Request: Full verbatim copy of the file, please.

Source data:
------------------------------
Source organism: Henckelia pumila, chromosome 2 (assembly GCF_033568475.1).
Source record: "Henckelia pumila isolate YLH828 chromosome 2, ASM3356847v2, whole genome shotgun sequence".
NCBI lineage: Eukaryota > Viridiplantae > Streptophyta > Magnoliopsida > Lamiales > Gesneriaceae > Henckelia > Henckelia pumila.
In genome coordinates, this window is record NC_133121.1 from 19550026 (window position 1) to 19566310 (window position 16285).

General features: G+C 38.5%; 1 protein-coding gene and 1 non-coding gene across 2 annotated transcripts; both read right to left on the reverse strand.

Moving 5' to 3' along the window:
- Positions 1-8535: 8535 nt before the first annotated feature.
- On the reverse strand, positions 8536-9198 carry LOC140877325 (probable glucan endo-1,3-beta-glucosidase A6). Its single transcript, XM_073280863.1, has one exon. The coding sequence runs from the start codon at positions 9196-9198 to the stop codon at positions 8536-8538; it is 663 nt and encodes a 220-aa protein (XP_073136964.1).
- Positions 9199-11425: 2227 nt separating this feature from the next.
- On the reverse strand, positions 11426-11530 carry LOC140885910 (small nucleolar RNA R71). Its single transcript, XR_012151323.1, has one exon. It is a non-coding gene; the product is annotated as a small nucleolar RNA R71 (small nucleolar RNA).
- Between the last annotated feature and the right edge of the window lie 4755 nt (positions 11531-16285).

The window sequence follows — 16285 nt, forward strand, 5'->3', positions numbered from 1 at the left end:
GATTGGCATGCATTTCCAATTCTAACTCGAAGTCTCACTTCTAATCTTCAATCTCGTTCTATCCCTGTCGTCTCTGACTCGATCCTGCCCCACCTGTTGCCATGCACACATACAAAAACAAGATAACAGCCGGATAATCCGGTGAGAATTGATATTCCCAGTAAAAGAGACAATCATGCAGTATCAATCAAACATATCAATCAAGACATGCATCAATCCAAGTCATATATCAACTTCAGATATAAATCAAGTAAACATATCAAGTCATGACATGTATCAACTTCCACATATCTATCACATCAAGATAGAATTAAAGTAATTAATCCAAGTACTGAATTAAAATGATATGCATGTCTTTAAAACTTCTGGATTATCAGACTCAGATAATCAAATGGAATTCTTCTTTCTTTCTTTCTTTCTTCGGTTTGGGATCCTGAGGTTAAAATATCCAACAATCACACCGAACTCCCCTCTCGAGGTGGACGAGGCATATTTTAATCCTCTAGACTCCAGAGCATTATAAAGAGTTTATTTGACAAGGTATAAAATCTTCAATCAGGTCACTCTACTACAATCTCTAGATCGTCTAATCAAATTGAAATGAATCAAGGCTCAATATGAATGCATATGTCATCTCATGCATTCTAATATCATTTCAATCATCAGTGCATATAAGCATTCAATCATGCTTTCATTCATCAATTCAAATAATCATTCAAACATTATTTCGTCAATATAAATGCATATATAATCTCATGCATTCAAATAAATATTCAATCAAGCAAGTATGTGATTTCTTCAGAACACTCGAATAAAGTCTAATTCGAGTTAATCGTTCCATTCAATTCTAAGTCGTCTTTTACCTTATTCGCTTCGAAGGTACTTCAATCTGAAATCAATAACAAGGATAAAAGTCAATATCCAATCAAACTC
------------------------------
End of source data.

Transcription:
Source organism: Henckelia pumila, chromosome 2 (assembly GCF_033568475.1).
Source record: "Henckelia pumila isolate YLH828 chromosome 2, ASM3356847v2, whole genome shotgun sequence".
NCBI lineage: Eukaryota > Viridiplantae > Streptophyta > Magnoliopsida > Lamiales > Gesneriaceae > Henckelia > Henckelia pumila.
In genome coordinates, this window is record NC_133121.1 from 19550026 (window position 1) to 19566310 (window position 16285).

General features: G+C 38.5%; 1 protein-coding gene and 1 non-coding gene across 2 annotated transcripts; both read right to left on the reverse strand.

Moving 5' to 3' along the window:
- Positions 1-8535: 8535 nt before the first annotated feature.
- On the reverse strand, positions 8536-9198 carry LOC140877325 (probable glucan endo-1,3-beta-glucosidase A6). Its single transcript, XM_073280863.1, has one exon. The coding sequence runs from the start codon at positions 9196-9198 to the stop codon at positions 8536-8538; it is 663 nt and encodes a 220-aa protein (XP_073136964.1).
- Positions 9199-11425: 2227 nt separating this feature from the next.
- On the reverse strand, positions 11426-11530 carry LOC140885910 (small nucleolar RNA R71). Its single transcript, XR_012151323.1, has one exon. It is a non-coding gene; the product is annotated as a small nucleolar RNA R71 (small nucleolar RNA).
- Between the last annotated feature and the right edge of the window lie 4755 nt (positions 11531-16285).

The window sequence follows — 16285 nt, forward strand, 5'->3', positions numbered from 1 at the left end:
GATTGGCATGCATTTCCAATTCTAACTCGAAGTCTCACTTCTAATCTTCAATCTCGTTCTATCCCTGTCGTCTCTGACTCGATCCTGCCCCACCTGTTGCCATGCACACATACAAAAACAAGATAACAGCCGGATAATCCGGTGAGAATTGATATTCCCAGTAAAAGAGACAATCATGCAGTATCAATCAAACATATCAATCAAGACATGCATCAATCCAAGTCATATATCAACTTCAGATATAAATCAAGTAAACATATCAAGTCATGACATGTATCAACTTCCACATATCTATCACATCAAGATAGAATTAAAGTAATTAATCCAAGTACTGAATTAAAATGATATGCATGTCTTTAAAACTTCTGGATTATCAGACTCAGATAATCAAATGGAATTCTTCTTTCTTTCTTTCTTTCTTCGGTTTGGGATCCTGAGGTTAAAATATCCAACAATCACACCGAACTCCCCTCTCGAGGTGGACGAGGCATATTTTAATCCTCTAGACTCCAGAGCATTATAAAGAGTTTATTTGACAAGGTATAAAATCTTCAATCAGGTCACTCTACTACAATCTCTAGATCGTCTAATCAAATTGAAATGAATCAAGGCTCAATATGAATGCATATGTCATCTCATGCATTCTAATATCATTTCAATCATCAGTGCATATAAGCATTCAATCATGCTTTCATTCATCAATTCAAATAATCATTCAAACATTATTTCGTCAATATAAATGCATATATAATCTCATGCATTCAAATAAATATTCAATCAAGCAAGTATGTGATTTCTTCAGAACACTCGAATAAAGTCTAATTCGAGTTAATCGTTCCATTCAATTCTAAGTCGTCTTTTACCTTATTCGCTTCGAAGGTACTTCAATCTGAAATCAATAACAAGGATAAAAGTCAATATCCAATCAAACTC